Have you ever wondered where your front lawn sod came from. The following YouTube video gives a demonstration on how sod is harvested into round bails and stacked on pallets for distribution to retail outlets. It takes 11 months to 18 months to start from seed to a finished sod product. Check out this video and take some time to see how technology has really come a long way with respect to harvesting, in this case, sod.
From my experience, it may be helpful to ask your dealer where your sod comes from. Check out this list of items to look at when evaluating your sod. It is a good list. (Source “Choosing Sod” Yardener.com)
Recognizing Healthy SodChoose healthy sod by looking for:
- Lush, dense grass foliage 2 or more inches long.
- Uniform green color.
- Moist soil around the roots.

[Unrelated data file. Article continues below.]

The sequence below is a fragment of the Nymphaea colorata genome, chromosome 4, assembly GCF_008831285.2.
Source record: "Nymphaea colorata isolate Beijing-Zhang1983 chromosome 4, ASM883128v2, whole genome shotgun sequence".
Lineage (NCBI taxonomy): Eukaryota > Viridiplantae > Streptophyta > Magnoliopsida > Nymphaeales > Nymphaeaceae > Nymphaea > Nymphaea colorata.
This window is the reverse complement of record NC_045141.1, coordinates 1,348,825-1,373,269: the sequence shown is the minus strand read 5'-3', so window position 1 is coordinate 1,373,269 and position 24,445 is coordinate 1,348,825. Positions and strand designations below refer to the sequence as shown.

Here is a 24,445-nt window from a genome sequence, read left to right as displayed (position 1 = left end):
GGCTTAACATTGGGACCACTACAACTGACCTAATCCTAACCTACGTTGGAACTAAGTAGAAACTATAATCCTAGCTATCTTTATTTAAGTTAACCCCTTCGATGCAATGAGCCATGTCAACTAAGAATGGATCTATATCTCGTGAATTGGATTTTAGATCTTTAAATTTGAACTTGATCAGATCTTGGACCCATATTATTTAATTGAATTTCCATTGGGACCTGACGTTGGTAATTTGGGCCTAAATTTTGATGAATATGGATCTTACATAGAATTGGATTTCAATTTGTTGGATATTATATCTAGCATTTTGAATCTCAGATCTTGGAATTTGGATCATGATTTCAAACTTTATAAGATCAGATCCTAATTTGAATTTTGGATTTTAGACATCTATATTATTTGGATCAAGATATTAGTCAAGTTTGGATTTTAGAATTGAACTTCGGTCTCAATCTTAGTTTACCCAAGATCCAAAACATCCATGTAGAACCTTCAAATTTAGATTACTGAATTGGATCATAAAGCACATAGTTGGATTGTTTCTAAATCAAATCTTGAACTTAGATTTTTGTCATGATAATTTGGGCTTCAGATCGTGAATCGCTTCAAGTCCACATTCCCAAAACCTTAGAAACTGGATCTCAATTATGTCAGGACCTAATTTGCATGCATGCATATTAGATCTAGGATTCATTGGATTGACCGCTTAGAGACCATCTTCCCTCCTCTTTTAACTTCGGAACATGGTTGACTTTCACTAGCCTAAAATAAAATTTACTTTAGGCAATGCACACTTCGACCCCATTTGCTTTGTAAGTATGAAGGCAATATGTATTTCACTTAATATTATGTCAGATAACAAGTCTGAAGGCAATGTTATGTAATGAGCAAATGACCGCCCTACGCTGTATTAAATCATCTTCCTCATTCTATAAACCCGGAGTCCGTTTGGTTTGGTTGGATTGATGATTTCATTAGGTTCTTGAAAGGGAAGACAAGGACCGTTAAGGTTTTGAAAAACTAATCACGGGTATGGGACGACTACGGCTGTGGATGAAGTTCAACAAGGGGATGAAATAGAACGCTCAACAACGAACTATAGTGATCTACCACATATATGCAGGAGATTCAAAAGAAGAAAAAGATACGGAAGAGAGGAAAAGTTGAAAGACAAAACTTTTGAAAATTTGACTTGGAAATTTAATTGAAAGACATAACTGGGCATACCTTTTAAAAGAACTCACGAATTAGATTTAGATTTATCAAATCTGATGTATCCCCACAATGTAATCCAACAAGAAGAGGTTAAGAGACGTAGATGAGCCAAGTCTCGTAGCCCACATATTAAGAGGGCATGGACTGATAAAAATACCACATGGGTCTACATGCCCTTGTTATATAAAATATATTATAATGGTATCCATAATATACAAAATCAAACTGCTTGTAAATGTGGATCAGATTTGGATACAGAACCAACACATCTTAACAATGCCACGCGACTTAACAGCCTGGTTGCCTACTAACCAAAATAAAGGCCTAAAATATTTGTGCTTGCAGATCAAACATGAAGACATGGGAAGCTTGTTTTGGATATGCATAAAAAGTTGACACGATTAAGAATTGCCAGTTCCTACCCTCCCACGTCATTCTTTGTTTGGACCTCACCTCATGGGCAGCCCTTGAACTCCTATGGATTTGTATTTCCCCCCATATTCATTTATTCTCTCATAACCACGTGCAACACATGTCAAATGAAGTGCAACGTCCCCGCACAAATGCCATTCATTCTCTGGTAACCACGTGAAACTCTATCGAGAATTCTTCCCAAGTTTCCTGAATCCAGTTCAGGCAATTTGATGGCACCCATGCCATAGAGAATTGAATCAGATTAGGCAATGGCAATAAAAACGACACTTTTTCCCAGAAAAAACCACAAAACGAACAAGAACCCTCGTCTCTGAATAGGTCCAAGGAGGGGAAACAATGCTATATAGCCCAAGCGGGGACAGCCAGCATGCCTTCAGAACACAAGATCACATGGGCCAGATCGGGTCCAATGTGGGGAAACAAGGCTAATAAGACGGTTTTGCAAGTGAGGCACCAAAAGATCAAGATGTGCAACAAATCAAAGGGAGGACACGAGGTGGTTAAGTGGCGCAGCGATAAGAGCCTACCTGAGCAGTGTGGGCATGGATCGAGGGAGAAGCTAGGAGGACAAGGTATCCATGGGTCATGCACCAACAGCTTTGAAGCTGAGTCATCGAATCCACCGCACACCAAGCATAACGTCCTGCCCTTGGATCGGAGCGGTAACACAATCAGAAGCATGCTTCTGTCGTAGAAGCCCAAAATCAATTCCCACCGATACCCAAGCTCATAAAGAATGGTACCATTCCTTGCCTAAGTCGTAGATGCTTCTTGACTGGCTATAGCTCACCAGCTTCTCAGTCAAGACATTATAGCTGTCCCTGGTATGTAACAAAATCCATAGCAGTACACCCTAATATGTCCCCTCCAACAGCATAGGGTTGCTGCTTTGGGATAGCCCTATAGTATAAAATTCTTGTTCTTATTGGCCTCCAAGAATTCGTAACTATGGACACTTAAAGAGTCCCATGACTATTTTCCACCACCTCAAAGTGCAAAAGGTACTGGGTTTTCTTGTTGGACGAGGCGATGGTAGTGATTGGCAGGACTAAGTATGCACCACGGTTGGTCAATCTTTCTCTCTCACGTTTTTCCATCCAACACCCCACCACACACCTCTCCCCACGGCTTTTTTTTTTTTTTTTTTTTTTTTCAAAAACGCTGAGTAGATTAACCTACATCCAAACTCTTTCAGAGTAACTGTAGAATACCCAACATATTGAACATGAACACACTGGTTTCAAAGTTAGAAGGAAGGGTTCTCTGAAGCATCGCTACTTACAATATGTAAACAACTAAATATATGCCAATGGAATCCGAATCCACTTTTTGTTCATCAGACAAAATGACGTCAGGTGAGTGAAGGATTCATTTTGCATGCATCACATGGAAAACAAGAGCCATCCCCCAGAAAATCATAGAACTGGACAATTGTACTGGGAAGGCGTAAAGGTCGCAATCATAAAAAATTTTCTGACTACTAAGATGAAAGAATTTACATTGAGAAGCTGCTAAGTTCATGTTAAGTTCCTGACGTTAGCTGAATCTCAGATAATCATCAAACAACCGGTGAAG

- Virtually no thatch present.
- A thick matrix of grass roots visible in the soil.
- Soil no thicker than 1 inch.
- Roots knit together well to survive handling without tearing.
Questions to Ask
- To be sure that you are buying high quality sod, ask the staff at the garden center or the grower with whom you are dealing:
- Are the grass varieties in the sod like mine? A “yes” assures that the sod is appropriate for use in your region.
- Are the varieties in the turf from certified seed or certified sprigs? A “yes” assures the genetic purity in the grass–you get what is promised.
- If it is a mixture of grasses, what is the ratio of the various components? It is important to know the dominant grass in the mixture so you can care for it properly.
- How old is the turfgrass sod? Look for recently harvested sod. While older sod is not necessarily inferior, with some grass varieties it develops a layer of thatch. This may cause drought stress and retard rooting into the soilbed.
- What type of soil was the sod grass grown on? Try to match the soil type and texture as closely to your own as possible to facilitate rapid rooting in the soilbed.
- When was the sod harvested? It’s best to install sod within 8 hours of harvest so the grass plants are not stressed by moisture loss and become vulnerable to disease and pest problems.
Picture | Dan4th